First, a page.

UDL history - 1
I saw the didgeridoo for the first time in my life in a small apartment in Amsterdam in April 2001.
Alex (Datura), who is a musician, a sound producer and my friend, told me about the dissimilar Australian culture, when I came to visit him for a few days.
The meeting with the didgeridoo happened in the first evening. Aleksey took a plastic tube and played. The tube was sounding in a rather unusual way. The only thing I was surprised at was the continuous sounding of the instrument (circular breathing-method). The music did not make any impression on me then. In addition a funny thing is that somewhere in Australia termites gnaw eucalypti to make the didgeridoo. It is amusing but nothing more. I came back home and the only thing I kept in mind was that the tube is called the didgeridoo.
A year passed.
Alex came to Russia for a few weeks and brought me a present. It was the bamboo didg. While giving it to me he said: This is for you. Learn to play. Then I saw something long in his hands. It was in a strange cover. There appeared to be two real instruments: the Australian eucalyptus didgeridoo and didjeribone. The eucalyptus didg was taken out of the cover and I saw this unique instrument for the second time in my life. Aleksey started playing. But his playing was different from that I heard before. It was a fascinating rhythm having a great deal of sounds of different timbres. It was astonishing. I had never heard anything similar. My reaction to this situation was predictable. I said: It was you who brought me this instrument and if you are here, teach me to play. Since that event the didgeridoo has become the part of my life. While Aleksey was in Russia I managed to learn the so-called circular breathing and some simple rhythmic exercises.
Then for a year I was leisurely mastering various ways of playing the continuous sound. I spent 10-20 minutes for playing the didg once or twice a week. It continued until my organs of breathing created my own rhythm. It was very simple but it was my first own rhythm. This event became the crucial moment in my relationship with the didg. I felt the rhythm of the didg. Since that moment I have spent more and more time to master the instrument.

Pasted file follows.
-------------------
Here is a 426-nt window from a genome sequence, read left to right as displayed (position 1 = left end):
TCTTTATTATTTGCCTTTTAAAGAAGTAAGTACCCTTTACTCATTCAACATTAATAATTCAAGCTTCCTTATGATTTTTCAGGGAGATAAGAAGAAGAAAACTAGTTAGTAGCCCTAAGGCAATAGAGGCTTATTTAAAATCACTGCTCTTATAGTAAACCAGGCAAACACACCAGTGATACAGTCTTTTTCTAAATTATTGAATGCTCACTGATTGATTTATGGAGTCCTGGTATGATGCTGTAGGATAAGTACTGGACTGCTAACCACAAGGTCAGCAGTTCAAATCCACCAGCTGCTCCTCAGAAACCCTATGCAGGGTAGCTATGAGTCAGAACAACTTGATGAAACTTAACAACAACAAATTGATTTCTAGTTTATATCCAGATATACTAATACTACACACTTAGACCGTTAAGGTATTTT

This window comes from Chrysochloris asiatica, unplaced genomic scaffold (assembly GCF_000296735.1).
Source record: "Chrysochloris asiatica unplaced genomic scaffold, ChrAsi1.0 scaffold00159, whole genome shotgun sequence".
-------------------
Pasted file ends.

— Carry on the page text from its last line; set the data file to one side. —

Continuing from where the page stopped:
In spring 2004 I tried playing the didg with a DJ in a night club. It was Podval in Yekaterinburg. While playing I realized that I needed another instrument. The bamboo didg could not satisfy my new needs any more. I asked Aleksey to find something eucalyptus which could sound well enough but be at a reasonable price. After a time I got my first authentic didg with a rather low key C#. After that there were two attempts to play with DJs (in the night club PV with DJ Raevsky, who is known as DJ CRIPP). After having such experience I realized that I was not ready to play the didg in public and would have to work hard to master the instrument because acoustics, a mike, the manner of playing and other things influenced the sound. Next there was a routine process. I gradually started mastering the possibilities of the instrument. The most difficult thing was that I had nobody to able to help me. It was the period of information shortage. I had no possibility to visit Aleksey in order to train so I was playing as I could do. The didgeridoo is a rich instrument and gives a great deal of possibilities to a performer. Though I had some recordings they could not substitute a real teacher.
Some time passed. My attitude to the didg was changing. I sometimes talked to Aleksey over the phone and sent e-mails to him. Once I realized that it was high time to expand the number of instruments and to try playing in other tonalities. I thought: I have a problem. Where can I get good instruments? The didgeridoos sold in local ethnic shops leave much to be desired. They are mass consumption instruments. They are suitable for training but not for professional playing. I could buy the didg via Internet in Australia but it is a risky undertaking. What am I to do? Eventually I made a decision to make the instrument in Yekaterinburg. The main task was to find a craftsmaster who would agree to develop the model and be ready to experiment.
The fourth important event happened in spring 2005. I met the craftsmaster Anatoly Kutsenko - who agreed to make the instrument. He was very surprised when he was asked to make a strange musical instrument. In Australia these instruments are gnawn by termites but in Yekaterinburg crazy people offer to work as a termite using local wood: maple, birch and alder. I gave Anatoly all the available information by that moment, which could help him in making the instrument, and he went home.
Two months passed. And finally there was a long-expected event: the first Urals didgeridoo was ready (it is displayed under ¹1 in the gallery). It was a lucky coincidence that Datura was to arrive in Yekaterinburg during those days. There were two meetings on the same day. It was difficult to describe the feelings I had when I took the first Urals model of the traditional Australian instrument. A single look was enough to realize that it was the instrument of high quality: the thickness was precise, the structure of the inside grooves was elaborately cut and excessively correct and the texture of wood (alder) was visible. In short everything was irreproachable but the inner design of the instrument could be simpler than it was. Even if it had not sounded it could be a decoration for any interior. But the didg did sound. The sounding was not perfect. But the instrument was not made of plastic, cow-parsnip or bamboo but wood. The quality of the didg was certainly higher than the quality of the instruments sold in shops. Some corrections concerning acoustics were made to the drawings and Anatoly was asked to make another two instruments. This event is considered to be the birthday of Urals Didgeridoo Laboratory (UDL).